Gold Member Badge


  • You're all caught up!

List of Roughage Foods

author image Carolyn Robbins
Carolyn Robbins began writing in 2006. Her work appears on various websites and covers various topics including neuroscience, physiology, nutrition and fitness. Robbins graduated with a bachelor of science degree in biology and theology from Saint Vincent College.
List of Roughage Foods
Produce at grocery store. Photo Credit: Jupiterimages/Creatas/Getty Images

Roughage, also known as fiber or bulk, is an indigestible compound that your body can't absorb. It is found in many fruits, vegetables, grains and legumes. A high-fiber diet has many advantages, including bowel regularity and decreased risk of developing diverticulitis, high blood pressure and diabetes. The Harvard School of Public Health recommends consuming at least 20 grams of fiber each day from dietary sources, not supplements.

Video of the Day

Whole Grains

Whole grains.
Whole grains. Photo Credit: Irina Khudoliy/iStock/Getty Images

The fiber found in whole grains is generally insoluble, or does not dissolve in water, and adds water and bulk to stools. Consequently eating whole grains is an excellent way to treat chronic constipation and alleviate the discomfort of diverticulitis. Finding whole grains isn't difficult; just read the nutrition facts on the back of cereals, breads and pasta at the grocery store. For instance, whole-wheat pasta contains about 6 grams of dietary fiber, more than a fourth of your daily minimum requirement. Whole-wheat bread should contain 2 grams or more of fiber.


Bowl of beans.
Bowl of beans. Photo Credit: Robyn Mackenzie/iStock/Getty Images

Beans are a naturally high-fiber food and should become a staple of your diet. Legumes are a source of soluble fiber, or fiber that dissolves in water. Soluble fiber has been associated with significant decreases in unhealthy cholesterol and is good for protecting your heart health. Add beans to soups, casseroles and salads for easy added fiber. For the optimum health benefit, replace red meat with legumes.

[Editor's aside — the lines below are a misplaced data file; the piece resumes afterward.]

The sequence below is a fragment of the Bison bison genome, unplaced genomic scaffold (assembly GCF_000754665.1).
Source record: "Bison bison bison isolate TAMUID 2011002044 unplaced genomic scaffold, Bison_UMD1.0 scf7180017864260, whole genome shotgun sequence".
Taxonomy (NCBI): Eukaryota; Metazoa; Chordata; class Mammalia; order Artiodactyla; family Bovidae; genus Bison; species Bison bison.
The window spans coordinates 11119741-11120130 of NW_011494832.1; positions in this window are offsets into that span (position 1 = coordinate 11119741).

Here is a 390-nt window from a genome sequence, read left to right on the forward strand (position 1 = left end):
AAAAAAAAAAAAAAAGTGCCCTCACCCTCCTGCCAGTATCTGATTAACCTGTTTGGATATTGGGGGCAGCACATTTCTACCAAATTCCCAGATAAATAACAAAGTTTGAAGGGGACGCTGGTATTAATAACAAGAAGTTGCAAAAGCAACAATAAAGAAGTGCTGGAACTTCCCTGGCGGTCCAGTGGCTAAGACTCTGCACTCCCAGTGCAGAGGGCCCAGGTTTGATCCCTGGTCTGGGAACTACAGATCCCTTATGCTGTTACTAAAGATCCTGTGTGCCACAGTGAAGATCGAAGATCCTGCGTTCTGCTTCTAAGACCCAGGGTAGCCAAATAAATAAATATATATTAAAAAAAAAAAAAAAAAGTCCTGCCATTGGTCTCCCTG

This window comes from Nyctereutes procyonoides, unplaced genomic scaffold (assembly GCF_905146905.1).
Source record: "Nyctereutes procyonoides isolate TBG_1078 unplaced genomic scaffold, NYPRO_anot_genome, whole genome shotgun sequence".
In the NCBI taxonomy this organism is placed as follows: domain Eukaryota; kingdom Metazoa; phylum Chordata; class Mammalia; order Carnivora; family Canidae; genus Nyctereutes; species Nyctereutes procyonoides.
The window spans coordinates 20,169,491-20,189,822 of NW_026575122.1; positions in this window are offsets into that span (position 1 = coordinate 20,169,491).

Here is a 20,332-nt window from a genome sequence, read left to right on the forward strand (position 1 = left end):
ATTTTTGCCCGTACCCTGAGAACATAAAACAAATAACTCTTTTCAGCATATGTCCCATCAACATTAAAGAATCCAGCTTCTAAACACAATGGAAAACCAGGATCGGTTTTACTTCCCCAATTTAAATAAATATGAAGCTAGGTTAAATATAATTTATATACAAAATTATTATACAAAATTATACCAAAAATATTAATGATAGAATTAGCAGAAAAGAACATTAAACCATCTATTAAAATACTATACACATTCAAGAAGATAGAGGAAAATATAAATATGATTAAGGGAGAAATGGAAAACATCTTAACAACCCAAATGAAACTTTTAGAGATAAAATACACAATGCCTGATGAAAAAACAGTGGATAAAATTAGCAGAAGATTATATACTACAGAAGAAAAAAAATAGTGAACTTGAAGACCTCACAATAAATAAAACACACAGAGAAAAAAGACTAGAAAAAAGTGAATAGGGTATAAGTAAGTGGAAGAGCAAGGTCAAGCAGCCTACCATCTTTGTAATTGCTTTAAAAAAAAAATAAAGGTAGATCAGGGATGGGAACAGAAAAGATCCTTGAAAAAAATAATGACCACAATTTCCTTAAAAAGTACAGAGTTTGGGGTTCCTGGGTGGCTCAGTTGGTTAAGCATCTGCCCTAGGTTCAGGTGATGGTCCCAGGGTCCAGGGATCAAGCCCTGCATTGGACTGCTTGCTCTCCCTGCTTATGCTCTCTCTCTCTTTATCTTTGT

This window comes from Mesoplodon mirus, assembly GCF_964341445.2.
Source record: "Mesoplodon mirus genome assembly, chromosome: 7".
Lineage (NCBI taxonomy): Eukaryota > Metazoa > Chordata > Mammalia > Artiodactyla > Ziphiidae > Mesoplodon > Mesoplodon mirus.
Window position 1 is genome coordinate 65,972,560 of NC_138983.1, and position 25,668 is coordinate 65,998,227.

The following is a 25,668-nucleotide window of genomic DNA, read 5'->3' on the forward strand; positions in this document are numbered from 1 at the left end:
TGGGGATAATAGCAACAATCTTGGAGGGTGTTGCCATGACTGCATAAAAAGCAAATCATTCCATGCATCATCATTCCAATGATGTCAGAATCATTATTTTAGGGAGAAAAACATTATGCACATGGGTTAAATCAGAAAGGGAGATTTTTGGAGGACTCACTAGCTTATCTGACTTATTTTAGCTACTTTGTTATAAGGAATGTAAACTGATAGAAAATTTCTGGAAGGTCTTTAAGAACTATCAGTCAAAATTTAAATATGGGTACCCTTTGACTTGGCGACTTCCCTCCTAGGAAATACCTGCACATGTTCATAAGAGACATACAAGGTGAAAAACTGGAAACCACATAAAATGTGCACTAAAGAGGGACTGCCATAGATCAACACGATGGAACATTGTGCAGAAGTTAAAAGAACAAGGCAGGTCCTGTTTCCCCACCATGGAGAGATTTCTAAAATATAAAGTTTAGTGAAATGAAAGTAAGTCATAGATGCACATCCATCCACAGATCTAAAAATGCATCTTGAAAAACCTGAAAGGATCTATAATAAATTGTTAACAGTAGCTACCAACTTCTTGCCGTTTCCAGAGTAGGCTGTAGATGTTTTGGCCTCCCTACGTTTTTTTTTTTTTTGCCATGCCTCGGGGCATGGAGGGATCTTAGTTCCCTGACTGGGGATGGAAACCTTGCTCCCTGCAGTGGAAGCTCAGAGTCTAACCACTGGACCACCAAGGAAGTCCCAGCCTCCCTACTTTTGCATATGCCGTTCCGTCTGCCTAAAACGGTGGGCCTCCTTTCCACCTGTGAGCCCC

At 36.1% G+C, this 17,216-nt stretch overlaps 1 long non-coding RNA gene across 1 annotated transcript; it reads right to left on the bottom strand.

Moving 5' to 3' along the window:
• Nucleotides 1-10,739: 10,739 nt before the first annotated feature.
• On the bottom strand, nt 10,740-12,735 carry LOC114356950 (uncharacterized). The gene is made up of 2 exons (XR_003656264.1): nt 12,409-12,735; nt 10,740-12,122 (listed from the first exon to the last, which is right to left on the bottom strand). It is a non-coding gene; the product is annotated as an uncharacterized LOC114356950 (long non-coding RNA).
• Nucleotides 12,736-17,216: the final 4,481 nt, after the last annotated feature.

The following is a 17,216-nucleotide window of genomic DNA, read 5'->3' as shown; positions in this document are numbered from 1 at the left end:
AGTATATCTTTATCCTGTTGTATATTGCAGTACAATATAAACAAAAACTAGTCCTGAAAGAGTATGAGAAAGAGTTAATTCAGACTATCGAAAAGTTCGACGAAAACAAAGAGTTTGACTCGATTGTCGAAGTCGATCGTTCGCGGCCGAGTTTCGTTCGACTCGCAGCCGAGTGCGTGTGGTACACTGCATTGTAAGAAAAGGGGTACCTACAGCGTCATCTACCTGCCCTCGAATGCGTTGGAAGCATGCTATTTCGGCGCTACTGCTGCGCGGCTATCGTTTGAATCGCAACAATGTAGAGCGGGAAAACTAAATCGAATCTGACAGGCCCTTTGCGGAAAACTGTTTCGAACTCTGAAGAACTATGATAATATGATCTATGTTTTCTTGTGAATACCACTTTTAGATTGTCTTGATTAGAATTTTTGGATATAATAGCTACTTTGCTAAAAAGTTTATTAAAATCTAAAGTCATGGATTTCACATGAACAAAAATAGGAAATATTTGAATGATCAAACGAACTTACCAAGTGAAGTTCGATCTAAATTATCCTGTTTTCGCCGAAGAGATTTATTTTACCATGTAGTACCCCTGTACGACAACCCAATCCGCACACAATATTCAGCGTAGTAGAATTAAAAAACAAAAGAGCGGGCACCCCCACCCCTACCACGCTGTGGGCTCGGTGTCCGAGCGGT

Fruits and Vegetables

Fresh fruits and vegetables.
Fresh fruits and vegetables. Photo Credit: Goodshoot/Goodshoot/Getty Images

Fruits and vegetables are not only high in fiber but also contain natural vitamins, minerals and nutrients. Raw fruits and vegetables are the best source of fiber, so try to make salads part of your everyday diet. Variety is key. Make your salad as colorful as possible for the optimum health benefit. Avoid canned fruits and vegetables, which are high in sugar and have had many nutrients stripped away in the canning process.

Nuts and Seeds

Sunflower seeds.
Sunflower seeds. Photo Credit: Stockbyte/Stockbyte/Getty Images

Nuts and seeds are a quick snack and a wonderful source of fiber. One serving or 1 oz. of almonds contains 3.5 grams of fiber. One serving or 1/4 cup of sunflower seeds contains 3.9 grams of fiber. Try adding a handful of nuts or seeds to oatmeal, cereal, baked goods or salads. Slather a piece of whole-grain bread with nut butter, or replace some regular flour with flaxseed flour in baked goods.

LiveStrong Calorie Tracker
Lose Weight. Feel Great! Change your life with MyPlate by LIVESTRONG.COM
  • Gain 2 pounds per week
  • Gain 1.5 pounds per week
  • Gain 1 pound per week
  • Gain 0.5 pound per week
  • Maintain my current weight
  • Lose 0.5 pound per week
  • Lose 1 pound per week
  • Lose 1.5 pounds per week
  • Lose 2 pounds per week
  • Female
  • Male
ft. in.



Demand Media